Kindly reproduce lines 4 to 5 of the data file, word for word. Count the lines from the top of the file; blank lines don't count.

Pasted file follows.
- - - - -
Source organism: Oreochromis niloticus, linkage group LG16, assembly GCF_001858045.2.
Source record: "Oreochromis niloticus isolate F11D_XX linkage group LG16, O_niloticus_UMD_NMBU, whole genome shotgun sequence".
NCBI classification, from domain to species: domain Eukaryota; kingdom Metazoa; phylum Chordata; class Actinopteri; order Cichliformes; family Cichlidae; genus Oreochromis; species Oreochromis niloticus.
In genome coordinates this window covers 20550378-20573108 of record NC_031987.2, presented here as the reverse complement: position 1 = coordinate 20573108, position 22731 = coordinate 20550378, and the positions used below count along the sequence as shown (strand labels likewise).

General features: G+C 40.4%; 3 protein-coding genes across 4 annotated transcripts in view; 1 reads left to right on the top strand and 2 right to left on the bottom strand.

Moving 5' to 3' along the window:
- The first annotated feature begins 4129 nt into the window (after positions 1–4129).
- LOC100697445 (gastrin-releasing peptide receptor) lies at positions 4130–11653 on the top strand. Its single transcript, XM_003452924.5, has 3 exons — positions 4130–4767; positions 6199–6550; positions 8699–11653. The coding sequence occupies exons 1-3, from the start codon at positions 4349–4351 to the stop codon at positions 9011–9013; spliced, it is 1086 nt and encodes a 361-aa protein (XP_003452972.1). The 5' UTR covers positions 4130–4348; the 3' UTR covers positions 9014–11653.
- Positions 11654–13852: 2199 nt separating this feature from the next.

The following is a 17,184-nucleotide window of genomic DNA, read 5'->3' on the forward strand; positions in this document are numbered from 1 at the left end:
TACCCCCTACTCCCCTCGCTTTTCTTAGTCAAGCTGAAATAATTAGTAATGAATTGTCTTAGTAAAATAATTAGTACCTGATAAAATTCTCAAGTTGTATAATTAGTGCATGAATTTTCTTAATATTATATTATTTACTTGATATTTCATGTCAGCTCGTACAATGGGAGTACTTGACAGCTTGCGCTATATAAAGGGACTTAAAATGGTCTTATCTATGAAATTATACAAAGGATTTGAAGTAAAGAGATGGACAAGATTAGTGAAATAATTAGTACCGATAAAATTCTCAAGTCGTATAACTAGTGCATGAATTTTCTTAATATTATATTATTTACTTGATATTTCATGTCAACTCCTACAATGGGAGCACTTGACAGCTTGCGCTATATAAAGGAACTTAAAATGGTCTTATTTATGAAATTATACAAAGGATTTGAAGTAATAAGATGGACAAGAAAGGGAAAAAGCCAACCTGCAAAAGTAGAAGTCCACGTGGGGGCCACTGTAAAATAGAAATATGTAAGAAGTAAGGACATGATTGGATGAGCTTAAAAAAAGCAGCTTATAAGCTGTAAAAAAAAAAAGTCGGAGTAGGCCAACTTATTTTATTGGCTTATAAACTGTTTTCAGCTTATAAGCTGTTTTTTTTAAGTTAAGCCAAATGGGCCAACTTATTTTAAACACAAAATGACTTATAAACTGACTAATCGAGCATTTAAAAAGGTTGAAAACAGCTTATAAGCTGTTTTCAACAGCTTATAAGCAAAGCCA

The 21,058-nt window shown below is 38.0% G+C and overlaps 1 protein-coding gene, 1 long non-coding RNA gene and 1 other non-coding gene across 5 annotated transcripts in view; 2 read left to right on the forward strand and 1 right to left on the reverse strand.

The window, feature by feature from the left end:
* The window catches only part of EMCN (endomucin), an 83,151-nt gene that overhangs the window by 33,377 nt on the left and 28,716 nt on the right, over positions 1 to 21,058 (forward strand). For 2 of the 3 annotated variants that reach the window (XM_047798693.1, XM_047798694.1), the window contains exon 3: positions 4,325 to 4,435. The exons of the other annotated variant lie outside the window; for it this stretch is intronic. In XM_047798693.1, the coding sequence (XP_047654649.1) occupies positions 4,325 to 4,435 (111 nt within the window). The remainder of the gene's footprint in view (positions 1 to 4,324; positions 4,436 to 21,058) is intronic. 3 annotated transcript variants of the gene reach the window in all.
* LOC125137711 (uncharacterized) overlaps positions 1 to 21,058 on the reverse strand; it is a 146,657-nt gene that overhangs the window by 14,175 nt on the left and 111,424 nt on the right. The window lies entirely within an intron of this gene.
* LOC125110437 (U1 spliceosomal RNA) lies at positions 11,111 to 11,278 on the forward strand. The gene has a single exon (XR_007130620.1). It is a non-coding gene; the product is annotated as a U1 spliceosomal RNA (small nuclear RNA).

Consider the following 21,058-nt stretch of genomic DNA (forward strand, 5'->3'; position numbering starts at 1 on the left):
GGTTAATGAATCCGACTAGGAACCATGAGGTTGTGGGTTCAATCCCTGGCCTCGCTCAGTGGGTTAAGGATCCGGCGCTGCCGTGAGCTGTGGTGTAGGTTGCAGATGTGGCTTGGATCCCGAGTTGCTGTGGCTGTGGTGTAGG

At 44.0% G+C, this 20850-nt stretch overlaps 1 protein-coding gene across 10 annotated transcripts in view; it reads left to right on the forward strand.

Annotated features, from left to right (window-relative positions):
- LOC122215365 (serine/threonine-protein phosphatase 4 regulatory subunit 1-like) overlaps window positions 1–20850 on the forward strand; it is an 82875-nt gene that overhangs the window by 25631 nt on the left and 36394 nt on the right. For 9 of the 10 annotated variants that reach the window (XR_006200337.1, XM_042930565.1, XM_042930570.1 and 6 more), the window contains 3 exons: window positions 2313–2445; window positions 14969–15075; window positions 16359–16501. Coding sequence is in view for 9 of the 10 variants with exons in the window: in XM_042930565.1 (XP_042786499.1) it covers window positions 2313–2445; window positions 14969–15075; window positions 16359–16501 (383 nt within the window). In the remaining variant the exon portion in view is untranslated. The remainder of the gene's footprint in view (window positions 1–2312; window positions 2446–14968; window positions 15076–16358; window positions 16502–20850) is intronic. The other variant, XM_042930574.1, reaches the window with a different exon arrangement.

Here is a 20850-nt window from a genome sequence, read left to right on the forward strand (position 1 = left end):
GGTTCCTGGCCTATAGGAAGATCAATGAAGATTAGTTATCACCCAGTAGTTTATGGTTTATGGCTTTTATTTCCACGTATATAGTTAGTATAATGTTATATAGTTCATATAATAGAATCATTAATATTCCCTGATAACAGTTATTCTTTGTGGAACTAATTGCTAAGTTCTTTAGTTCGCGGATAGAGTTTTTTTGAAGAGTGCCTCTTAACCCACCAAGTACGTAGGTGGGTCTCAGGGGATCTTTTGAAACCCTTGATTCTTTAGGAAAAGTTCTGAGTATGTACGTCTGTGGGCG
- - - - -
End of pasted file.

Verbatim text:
In genome coordinates this window covers 20550378-20573108 of record NC_031987.2, presented here as the reverse complement: position 1 = coordinate 20573108, position 22731 = coordinate 20550378, and the positions used below count along the sequence as shown (strand labels likewise).

General features: G+C 40.4%; 3 protein-coding genes across 4 annotated transcripts in view; 1 reads left to right on the top strand and 2 right to left on the bottom strand.